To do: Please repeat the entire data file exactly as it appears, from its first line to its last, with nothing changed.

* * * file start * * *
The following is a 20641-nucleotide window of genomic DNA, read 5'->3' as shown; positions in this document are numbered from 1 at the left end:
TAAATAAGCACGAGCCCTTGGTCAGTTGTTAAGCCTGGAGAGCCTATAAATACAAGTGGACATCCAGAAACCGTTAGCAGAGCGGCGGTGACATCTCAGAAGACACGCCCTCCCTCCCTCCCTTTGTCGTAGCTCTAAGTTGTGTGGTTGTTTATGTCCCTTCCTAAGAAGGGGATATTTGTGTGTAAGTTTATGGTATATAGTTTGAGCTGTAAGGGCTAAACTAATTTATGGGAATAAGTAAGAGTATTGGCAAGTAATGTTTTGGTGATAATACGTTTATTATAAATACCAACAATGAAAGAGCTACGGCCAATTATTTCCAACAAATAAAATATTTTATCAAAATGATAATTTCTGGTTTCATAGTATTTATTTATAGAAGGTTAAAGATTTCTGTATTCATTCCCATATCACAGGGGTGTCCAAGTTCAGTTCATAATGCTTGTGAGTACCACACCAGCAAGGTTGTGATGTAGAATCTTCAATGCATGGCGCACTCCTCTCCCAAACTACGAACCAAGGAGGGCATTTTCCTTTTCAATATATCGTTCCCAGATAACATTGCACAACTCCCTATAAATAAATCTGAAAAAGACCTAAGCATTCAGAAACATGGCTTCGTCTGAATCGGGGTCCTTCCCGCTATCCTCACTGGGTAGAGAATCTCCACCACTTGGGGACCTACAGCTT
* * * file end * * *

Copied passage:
The following is a 20641-nucleotide window of genomic DNA, read 5'->3' as shown; positions in this document are numbered from 1 at the left end:
TAAATAAGCACGAGCCCTTGGTCAGTTGTTAAGCCTGGAGAGCCTATAAATACAAGTGGACATCCAGAAACCGTTAGCAGAGCGGCGGTGACATCTCAGAAGACACGCCCTCCCTCCCTCCCTTTGTCGTAGCTCTAAGTTGTGTGGTTGTTTATGTCCCTTCCTAAGAAGGGGATATTTGTGTGTAAGTTTATGGTATATAGTTTGAGCTGTAAGGGCTAAACTAATTTATGGGAATAAGTAAGAGTATTGGCAAGTAATGTTTTGGTGATAATACGTTTATTATAAATACCAACAATGAAAGAGCTACGGCCAATTATTTCCAACAAATAAAATATTTTATCAAAATGATAATTTCTGGTTTCATAGTATTTATTTATAGAAGGTTAAAGATTTCTGTATTCATTCCCATATCACAGGGGTGTCCAAGTTCAGTTCATAATGCTTGTGAGTACCACACCAGCAAGGTTGTGATGTAGAATCTTCAATGCATGGCGCACTCCTCTCCCAAACTACGAACCAAGGAGGGCATTTTCCTTTTCAATATATCGTTCCCAGATAACATTGCACAACTCCCTATAAATAAATCTGAAAAAGACCTAAGCATTCAGAAACATGGCTTCGTCTGAATCGGGGTCCTTCCCGCTATCCTCACTGGGTAGAGAATCTCCACCACTTGGGGACCTACAGCTT